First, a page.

DealZone

But Siriusly

IAC-LIBERTY/TRIALJohn Malone probably won’t lose much sleep over his $530 million loan to Sirius XM Radio. His media empire, Liberty Media, has a market cap of $12.4 billion, so Malone’s 40 percent stake in Sirius XM may be something of a punt. And in the satellite broadcasting industry, Malone certainly has a good leg.

Sirius XM has a big debt pile — $3.25 billion, with $171.6 million due today — but it also has a sexy subscriber base of 20 million users, which rivals the top cable operations in the country. Malone and rival Charles Ergan would have been looking at that number as a palliative for the exorbitant talent contracts Sirius boss Mel Karmazin has (Thanks, KB)  doled out to Howard Stern, Oprah Winfrey and Martha Stewart.

Liberty shareholders might have wanted Malone to wait for the bankruptcy to hit and bid for the satellites and other pieces. But Ergan, owner of EchoStar and Dish Network and holder of the Sirius XM debt coming due today, would have the pole position in an asset sale.

The satellite radio model banks heavily on a healthy U.S. auto market. U.S. automakers are in Washington today, where they may find a more sympathetic ear with a Democrat in the White House. Keeping satellite radio afloat is probably not among the points that GM and Chrysler will present in their case for more tax-funded support, but perhaps Malone is betting the bailout will ignite a recovery in satellite radio’s fortunes.

Deals News:

* The board of Italian power company Enel SpA meets today to approve buying Acciona’s 25 percent stake in Spain’s Endesa, a source close to the matter said. Other sources have put the value of the deal at about 11 billion euros. The purchase would lift Enel’s stake in Endesa to 92 percent.

Clear Channel closes — finally

drumroll.jpgDrumroll, please: Almost two years after radio station and billboard company Clear Channel Communications began exploring strategic options, its $17.9 billion takeover finally closed on Wednesday.

The deal, slowed by legal battles in two states and negotiations to lower the purchase price, became a symbol of the buyout industry’s glory days and the subsequent struggles of the credit crunch.

Clear Channel had agreed to be acquired by private equity firms Thomas H. Lee Partners and Bain Capital Partners last year. The market quickly changed and credit to fund the acquisition became more costly and difficult to secure.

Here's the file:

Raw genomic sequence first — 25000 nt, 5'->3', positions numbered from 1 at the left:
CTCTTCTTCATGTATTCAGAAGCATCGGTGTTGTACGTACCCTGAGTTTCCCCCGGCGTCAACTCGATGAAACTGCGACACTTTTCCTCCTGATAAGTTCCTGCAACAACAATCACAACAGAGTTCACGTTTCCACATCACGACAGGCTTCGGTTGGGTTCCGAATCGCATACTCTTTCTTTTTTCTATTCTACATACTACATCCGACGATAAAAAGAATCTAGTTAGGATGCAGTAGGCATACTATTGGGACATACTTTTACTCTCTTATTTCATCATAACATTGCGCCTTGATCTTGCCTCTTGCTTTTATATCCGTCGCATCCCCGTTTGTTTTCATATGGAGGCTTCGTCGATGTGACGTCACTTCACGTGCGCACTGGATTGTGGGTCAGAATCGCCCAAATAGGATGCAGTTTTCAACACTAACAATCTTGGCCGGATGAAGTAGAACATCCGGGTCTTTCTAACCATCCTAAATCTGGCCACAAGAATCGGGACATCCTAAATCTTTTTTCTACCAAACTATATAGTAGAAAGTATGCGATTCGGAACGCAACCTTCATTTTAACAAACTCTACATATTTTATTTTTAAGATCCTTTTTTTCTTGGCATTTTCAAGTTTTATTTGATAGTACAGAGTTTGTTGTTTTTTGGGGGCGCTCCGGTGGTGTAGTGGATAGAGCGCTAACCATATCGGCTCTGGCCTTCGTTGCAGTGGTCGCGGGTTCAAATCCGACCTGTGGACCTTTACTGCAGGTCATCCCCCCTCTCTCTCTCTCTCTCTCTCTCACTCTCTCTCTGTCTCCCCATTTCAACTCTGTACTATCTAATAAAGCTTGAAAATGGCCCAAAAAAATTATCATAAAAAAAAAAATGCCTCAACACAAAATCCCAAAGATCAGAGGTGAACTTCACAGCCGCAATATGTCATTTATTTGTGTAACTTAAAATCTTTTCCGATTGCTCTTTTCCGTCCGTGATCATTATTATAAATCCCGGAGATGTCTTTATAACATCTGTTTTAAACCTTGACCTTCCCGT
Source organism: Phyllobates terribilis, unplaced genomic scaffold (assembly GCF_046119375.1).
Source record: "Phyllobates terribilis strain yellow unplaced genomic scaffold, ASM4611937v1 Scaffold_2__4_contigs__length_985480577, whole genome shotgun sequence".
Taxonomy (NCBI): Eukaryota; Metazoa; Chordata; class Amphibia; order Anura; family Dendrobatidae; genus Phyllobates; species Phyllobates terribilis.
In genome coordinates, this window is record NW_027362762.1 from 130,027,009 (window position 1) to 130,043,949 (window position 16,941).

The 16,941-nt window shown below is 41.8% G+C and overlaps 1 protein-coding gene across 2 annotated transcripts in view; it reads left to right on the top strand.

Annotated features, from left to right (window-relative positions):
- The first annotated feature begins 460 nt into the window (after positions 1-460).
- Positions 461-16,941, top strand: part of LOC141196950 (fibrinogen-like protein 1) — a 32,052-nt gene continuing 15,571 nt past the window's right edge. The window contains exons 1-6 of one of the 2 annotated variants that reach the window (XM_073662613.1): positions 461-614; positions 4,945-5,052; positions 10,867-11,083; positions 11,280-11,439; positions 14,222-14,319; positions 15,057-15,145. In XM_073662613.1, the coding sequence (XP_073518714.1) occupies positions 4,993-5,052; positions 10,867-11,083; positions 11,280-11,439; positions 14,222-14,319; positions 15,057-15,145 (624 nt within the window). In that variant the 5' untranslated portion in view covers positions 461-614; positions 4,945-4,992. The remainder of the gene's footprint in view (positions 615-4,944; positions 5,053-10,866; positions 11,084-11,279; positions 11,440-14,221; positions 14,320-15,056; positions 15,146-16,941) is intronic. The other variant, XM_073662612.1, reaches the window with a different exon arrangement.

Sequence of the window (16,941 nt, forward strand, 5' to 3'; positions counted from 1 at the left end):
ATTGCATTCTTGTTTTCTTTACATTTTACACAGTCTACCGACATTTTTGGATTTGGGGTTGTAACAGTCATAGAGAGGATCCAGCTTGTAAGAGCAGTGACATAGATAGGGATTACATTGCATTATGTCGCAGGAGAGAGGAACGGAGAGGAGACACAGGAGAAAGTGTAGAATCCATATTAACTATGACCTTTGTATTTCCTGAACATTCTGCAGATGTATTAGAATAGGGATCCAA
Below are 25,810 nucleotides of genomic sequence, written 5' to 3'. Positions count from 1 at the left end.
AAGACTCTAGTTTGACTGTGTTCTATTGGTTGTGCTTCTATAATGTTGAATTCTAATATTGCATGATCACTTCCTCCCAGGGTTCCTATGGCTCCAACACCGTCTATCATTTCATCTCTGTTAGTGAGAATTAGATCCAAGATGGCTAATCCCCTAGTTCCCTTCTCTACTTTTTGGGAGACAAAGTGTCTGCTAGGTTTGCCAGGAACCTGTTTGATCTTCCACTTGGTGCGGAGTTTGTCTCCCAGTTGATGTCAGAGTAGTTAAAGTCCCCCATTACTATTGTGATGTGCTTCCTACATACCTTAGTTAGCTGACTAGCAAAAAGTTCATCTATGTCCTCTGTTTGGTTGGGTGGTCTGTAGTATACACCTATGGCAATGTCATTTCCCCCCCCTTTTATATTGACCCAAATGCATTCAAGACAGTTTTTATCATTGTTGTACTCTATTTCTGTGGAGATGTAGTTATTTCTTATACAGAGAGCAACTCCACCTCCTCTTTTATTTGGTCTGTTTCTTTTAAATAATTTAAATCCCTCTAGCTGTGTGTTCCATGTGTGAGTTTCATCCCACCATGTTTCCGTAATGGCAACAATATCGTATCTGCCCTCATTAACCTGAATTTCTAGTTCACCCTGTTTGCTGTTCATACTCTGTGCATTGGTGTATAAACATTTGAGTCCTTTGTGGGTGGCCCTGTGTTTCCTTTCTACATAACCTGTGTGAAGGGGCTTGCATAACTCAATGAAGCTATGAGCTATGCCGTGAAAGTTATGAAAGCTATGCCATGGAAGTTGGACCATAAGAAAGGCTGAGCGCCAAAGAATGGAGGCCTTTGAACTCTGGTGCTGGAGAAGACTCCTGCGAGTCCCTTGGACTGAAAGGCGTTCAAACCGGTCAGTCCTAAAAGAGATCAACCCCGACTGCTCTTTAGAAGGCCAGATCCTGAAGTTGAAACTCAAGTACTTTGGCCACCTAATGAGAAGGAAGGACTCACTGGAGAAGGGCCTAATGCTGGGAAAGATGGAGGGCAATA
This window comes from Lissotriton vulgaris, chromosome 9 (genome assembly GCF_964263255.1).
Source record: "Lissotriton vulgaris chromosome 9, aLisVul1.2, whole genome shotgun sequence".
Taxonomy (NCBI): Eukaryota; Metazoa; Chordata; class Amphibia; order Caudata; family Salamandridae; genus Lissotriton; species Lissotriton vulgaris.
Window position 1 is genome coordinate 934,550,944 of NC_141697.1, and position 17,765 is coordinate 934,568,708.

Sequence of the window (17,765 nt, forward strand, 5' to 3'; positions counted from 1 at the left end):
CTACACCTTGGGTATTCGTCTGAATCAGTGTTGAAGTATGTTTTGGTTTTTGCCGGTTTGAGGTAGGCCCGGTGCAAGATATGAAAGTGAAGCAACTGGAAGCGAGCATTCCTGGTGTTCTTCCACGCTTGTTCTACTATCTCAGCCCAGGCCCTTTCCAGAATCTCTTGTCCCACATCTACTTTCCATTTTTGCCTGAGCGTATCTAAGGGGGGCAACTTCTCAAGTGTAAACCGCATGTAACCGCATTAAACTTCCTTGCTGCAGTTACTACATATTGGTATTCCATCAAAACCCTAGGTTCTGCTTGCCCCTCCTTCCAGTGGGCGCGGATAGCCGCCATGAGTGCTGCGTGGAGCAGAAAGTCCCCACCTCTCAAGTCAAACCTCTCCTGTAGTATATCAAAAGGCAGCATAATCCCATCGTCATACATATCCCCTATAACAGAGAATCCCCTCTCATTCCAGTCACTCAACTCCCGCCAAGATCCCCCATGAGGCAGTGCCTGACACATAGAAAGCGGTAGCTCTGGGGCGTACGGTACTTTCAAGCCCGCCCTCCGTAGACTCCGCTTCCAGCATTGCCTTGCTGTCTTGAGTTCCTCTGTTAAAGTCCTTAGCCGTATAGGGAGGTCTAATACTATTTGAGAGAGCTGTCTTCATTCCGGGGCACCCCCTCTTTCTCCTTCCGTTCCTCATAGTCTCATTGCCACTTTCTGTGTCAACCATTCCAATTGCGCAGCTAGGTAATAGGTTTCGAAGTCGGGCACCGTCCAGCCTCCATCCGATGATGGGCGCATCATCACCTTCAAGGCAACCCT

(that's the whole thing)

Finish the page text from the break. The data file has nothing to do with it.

Getting Sirius

howard.jpgOprah, meet Howard. Reports in the Washington Post and The Wall Street Journal say the head of the FCC will support the merger of XM, home to Ms. Winfrey, and Sirius,  where Mr. Stern holds court, removing the last regulatory hurdle to the long-awaited merger of the country’s only two satellite radio operators. Aides to the FCC chief said he decided to give his support after the companies agreed last week to concessions intended to prevent the new company from raising prices or stifling competition among radio makers, the Post reported.  As of last week there was still some static coming from members of Congress, but with the FCC backing the deal it’s unclear how they will make themselves heard.

In his first public comment on the end of the Yahoo/Microsoft merger talks, billionare financier Carl Icahn, said on Sunday the subsequent deal Yahoo forged with Google “might have some merit.” He had previously said a Google deal should be considered a secondary alternative to the Microsoft offer. “While the Google deal is not the same as an offer of $34.375 per share for Yahoo, I am continuing to study it,” Icahn told Reuters. Icahn declined to comment on whether he would continue to press his proxy battle to replace the board of Yahoo.

Belgian brewer InBev warned U.S. rival Anheuser-Busch that it should fully explore its $46 billion takeover offer before doing a deal with Mexico’s Modelo. In a letter that appeared to be aimed at Anheuser-Busch shareholders, InBev suggested that doing a deal with Modelo could impact the value of its $65-a-share takeover offer. Inbev’s Chief Executive Carlos Brito wrote to Anheuser-Busch’s CEO August Busch IV that he was committed to a “friendly combination,” and “we would expect that prior to proceeding with any alternative transaction, especially if your shareholders will not be given the opportunity to vote on it, you would first fully explore our offer and the potential adverse consequences any such transaction could have on the ability of your shareholders to receive our premium offer.”